Over the years we have worked with many children and youth from isolated sects and cults. This includes the Branch Davidian children during and after the Waco siege (described somewhat in the book “The Boy Who Was Raised as a Dog”).
Each of these experiences is somewhat different but a major challenge for all of these children is dealing with the “modern” world. In many cases, these children have been taught that “outsiders” and “non-believers” are evil and will harm them. They have been taught that the outsiders will not understand their spiritual and holy practices (e.g., polygamy or spiritual marriage at age 12 or 13).
They often have been taught that it is a virtue to confuse or lie to the non-believers – all of which make conventional assessment, interviewing and evaluation very difficult until some kind of trusting relationship can be formed between a child and the clinician or interviewer.
The transition from one way of life to the more modern secular life is difficult for many who are taken into care or who chose to leave their sect. In cases such as the current FLDS removals, there is significant anxiety that can be caused by the unknown, by being transitioned from the world as the child knew it. The efforts of CPS to be tolerant, understanding and respectful to the children, families and their beliefs have made these transitions more tolerable.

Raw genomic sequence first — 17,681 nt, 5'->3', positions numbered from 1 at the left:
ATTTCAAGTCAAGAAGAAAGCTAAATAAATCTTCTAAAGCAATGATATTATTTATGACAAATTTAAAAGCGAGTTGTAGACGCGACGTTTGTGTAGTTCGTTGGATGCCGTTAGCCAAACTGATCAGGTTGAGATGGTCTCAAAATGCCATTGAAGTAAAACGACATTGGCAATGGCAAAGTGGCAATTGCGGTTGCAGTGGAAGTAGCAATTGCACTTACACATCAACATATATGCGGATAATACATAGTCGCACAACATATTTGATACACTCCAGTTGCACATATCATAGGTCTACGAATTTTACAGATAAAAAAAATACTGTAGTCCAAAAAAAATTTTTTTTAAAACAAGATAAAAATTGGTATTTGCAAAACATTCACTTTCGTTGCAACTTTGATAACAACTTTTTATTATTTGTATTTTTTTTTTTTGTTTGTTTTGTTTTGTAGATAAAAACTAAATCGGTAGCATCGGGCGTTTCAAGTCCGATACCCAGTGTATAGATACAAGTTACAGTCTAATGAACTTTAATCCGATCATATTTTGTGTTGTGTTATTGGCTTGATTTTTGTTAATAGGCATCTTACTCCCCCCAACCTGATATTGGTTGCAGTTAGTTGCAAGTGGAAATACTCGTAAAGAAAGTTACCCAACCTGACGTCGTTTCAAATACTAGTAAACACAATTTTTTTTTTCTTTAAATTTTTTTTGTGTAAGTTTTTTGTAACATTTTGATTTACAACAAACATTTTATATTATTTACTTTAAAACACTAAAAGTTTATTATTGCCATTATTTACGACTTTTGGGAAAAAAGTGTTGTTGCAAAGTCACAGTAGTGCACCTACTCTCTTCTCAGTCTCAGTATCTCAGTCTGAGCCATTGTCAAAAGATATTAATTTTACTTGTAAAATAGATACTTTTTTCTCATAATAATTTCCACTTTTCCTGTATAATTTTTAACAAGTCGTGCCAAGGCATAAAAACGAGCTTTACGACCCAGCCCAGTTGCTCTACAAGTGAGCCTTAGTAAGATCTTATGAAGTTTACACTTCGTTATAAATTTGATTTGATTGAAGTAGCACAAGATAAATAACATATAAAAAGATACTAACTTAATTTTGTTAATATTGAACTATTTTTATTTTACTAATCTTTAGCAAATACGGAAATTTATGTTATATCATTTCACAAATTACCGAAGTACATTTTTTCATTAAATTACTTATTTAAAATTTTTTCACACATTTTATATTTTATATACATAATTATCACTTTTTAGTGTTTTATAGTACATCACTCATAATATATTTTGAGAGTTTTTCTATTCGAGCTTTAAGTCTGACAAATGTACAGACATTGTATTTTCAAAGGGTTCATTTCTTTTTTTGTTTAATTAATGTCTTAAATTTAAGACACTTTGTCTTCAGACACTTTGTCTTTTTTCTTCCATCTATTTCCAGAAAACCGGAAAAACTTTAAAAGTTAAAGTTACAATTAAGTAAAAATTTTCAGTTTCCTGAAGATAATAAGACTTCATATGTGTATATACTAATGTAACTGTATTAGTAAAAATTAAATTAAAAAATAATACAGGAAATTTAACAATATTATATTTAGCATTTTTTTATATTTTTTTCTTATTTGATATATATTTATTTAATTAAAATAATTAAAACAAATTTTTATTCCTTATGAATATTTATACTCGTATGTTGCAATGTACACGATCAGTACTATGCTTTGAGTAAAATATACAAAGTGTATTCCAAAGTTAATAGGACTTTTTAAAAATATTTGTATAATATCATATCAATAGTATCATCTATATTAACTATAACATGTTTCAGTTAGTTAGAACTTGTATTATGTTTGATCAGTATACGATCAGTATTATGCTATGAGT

When beginning to work with children in such situations, it’s important to see things from their perspective. The children will need structure, routine and the presence of caring, well-trained adults who can be respectful of the healthy elements of these children’s religious beliefs and reinforce those while being clear and unambiguous about the negative aspects of the abusive or destructive parts of their beliefs. This is a true challenge and it will take time, sensitivity and patience for these children to make the transition.
The key will be to provide as many healthy, positive and respectful relationships with these children as possible. And, so far, the good people of San Angelo and the members of the law enforcement, child protective and mental health systems have been working very hard to provide that healthy relational environment.
– Bruce D. Perry, M.D., Ph.D.
Filed under: Dr. Bruce Perry
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